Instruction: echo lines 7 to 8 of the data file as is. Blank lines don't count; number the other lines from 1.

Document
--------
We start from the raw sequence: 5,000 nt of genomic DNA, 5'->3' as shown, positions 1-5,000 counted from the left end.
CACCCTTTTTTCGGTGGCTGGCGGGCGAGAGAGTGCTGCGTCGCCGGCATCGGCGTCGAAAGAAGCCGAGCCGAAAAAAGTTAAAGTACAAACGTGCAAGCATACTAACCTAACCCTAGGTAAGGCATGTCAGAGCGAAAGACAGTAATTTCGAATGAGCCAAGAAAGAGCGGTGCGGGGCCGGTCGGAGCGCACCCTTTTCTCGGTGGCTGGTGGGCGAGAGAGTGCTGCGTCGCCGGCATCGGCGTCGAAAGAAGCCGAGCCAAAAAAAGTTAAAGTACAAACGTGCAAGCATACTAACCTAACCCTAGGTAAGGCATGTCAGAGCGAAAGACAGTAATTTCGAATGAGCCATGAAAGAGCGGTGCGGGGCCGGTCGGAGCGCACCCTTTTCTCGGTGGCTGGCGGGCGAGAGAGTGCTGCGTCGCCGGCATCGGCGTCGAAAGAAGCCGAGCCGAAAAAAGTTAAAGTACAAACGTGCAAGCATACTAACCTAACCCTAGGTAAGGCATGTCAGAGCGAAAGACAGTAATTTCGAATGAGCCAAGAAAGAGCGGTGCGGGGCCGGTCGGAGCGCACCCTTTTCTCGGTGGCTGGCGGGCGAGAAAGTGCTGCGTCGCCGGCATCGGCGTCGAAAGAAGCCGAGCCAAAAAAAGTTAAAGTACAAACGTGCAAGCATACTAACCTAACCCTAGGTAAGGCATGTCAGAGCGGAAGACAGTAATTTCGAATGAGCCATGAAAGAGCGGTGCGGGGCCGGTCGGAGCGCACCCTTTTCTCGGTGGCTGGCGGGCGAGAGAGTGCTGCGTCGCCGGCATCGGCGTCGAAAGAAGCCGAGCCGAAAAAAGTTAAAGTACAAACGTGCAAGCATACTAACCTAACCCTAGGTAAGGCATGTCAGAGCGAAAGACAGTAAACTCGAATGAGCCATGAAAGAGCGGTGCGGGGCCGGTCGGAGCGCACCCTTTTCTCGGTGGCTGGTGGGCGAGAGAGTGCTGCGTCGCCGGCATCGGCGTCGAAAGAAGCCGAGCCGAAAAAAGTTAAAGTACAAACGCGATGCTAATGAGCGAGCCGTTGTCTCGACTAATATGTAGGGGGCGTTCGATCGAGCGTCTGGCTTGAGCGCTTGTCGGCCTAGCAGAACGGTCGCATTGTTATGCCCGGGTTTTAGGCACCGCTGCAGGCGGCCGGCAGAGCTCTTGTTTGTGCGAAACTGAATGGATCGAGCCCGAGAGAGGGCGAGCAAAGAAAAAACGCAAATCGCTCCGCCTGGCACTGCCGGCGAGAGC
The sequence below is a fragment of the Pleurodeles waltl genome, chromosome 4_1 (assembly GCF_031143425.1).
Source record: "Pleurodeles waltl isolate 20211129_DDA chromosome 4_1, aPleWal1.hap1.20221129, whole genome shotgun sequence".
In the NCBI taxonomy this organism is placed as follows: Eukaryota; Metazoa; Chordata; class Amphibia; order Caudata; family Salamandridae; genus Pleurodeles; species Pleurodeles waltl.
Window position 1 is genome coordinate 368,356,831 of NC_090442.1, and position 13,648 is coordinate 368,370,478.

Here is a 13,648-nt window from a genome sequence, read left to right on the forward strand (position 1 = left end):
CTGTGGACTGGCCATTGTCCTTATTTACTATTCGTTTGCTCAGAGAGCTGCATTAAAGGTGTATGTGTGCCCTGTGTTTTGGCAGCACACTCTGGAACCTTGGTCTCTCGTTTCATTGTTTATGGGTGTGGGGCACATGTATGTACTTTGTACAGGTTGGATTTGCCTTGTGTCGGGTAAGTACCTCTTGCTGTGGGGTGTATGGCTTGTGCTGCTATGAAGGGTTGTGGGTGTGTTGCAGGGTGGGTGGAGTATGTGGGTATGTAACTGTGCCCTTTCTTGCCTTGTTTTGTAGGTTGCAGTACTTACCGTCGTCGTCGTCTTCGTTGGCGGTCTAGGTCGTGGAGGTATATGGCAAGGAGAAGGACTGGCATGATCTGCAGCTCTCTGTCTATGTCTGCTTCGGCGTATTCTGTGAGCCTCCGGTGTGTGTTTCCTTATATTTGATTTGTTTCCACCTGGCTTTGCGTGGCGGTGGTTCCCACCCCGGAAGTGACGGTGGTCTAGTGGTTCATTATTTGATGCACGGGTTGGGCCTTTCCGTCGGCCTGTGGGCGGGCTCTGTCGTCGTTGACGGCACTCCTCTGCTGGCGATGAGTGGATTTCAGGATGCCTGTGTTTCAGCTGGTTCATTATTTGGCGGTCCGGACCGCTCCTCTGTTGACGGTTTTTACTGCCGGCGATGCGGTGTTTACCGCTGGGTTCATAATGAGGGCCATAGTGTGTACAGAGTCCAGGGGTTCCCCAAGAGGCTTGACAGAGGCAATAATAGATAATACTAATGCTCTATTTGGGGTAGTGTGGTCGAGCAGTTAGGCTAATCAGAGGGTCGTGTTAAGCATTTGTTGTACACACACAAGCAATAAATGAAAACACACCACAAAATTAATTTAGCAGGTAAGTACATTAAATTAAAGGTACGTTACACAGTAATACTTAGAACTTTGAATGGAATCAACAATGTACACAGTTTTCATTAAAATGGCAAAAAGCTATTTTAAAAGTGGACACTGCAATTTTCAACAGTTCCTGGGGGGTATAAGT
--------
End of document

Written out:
Here is a 13,648-nt window from a genome sequence, read left to right on the forward strand (position 1 = left end):
CTGTGGACTGGCCATTGTCCTTATTTACTATTCGTTTGCTCAGAGAGCTGCATTAAAGGTGTATGTGTGCCCTGTGTTTTGGCAGCACACTCTGGAACCTTGGTCTCTCGTTTCATTGTTTATGGGTGTGGGGCACATGTATGTACTTTGTACAGGTTGGATTTGCCTTGTGTCGGGTAAGTACCTCTTGCTGTGGGGTGTATGGCTTGTGCTGCTATGAAGGGTTGTGGGTGTGTTGCAGGGTGGGTGGAGTATGTGGGTATGTAACTGTGCCCTTTCTTGCCTTGTTTTGTAGGTTGCAGTACTTACCGTCGTCGTCGTCTTCGTTGGCGGTCTAGGTCGTGGAGGTATATGGCAAGGAGAAGGACTGGCATGATCTGCAGCTCTCTGTCTATGTCTGCTTCGGCGTATTCTGTGAGCCTCCGGTGTGTGTTTCCTTATATTTGATTTGTTTCCACCTGGCTTTGCGTGGCGGTGGTTCCCACCCCGGAAGTGACGGTGGTCTAGTGGTTCATTATTTGATGCACGGGTTGGGCCTTTCCGTCGGCCTGTGGGCGGGCTCTGTCGTCGTTGACGGCACTCCTCTGCTGGCGATGAGTGGATTTCAGGATGCCTGTGTTTCAGCTGGTTCATTATTTGGCGGTCCGGACCGCTCCTCTGTTGACGGTTTTTACTGCCGGCGATGCGGTGTTTACCGCTGGGTTCATAATGAGGGCCATAGTGTGTACAGAGTCCAGGGGTTCCCCAAGAGGCTTGACAGAGGCAATAATAGATAATACTAATGCTCTATTTGGGGTAGTGTGGTCGAGCAGTTAGGCTAATCAGAGGGTCGTGTTAAGCATTTGTTGTACACACACAAGCAATAAATGAAAACACACCACAAAATTAATTTAGCAGGTAAGTACATTAAATTAAAGGTACGTTACACAGTAATACTTAGAACTTTGAATGGAATCAACAATGTACACAGTTTTCATTAAAATGGCAAAAAGCTATTTTAAAAGTGGACACTGCAATTTTCAACAGTTCCTGGGGGGTATAAGT